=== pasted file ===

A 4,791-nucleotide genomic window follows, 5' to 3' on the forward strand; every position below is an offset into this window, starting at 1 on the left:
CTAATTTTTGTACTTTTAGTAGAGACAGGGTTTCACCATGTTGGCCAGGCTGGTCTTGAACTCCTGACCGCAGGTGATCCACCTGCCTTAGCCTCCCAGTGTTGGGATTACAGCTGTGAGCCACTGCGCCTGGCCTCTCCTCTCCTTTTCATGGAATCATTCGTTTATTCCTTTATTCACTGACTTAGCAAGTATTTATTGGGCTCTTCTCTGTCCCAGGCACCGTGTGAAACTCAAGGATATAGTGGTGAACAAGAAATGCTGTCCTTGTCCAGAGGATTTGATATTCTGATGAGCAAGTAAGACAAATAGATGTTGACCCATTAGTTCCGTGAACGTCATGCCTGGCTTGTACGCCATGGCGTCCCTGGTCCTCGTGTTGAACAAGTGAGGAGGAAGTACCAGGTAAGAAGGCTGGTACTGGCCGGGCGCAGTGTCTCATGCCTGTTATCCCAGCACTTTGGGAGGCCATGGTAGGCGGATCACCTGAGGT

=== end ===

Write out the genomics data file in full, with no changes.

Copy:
A 4,791-nucleotide genomic window follows, 5' to 3' on the forward strand; every position below is an offset into this window, starting at 1 on the left:
CTAATTTTTGTACTTTTAGTAGAGACAGGGTTTCACCATGTTGGCCAGGCTGGTCTTGAACTCCTGACCGCAGGTGATCCACCTGCCTTAGCCTCCCAGTGTTGGGATTACAGCTGTGAGCCACTGCGCCTGGCCTCTCCTCTCCTTTTCATGGAATCATTCGTTTATTCCTTTATTCACTGACTTAGCAAGTATTTATTGGGCTCTTCTCTGTCCCAGGCACCGTGTGAAACTCAAGGATATAGTGGTGAACAAGAAATGCTGTCCTTGTCCAGAGGATTTGATATTCTGATGAGCAAGTAAGACAAATAGATGTTGACCCATTAGTTCCGTGAACGTCATGCCTGGCTTGTACGCCATGGCGTCCCTGGTCCTCGTGTTGAACAAGTGAGGAGGAAGTACCAGGTAAGAAGGCTGGTACTGGCCGGGCGCAGTGTCTCATGCCTGTTATCCCAGCACTTTGGGAGGCCATGGTAGGCGGATCACCTGAGGT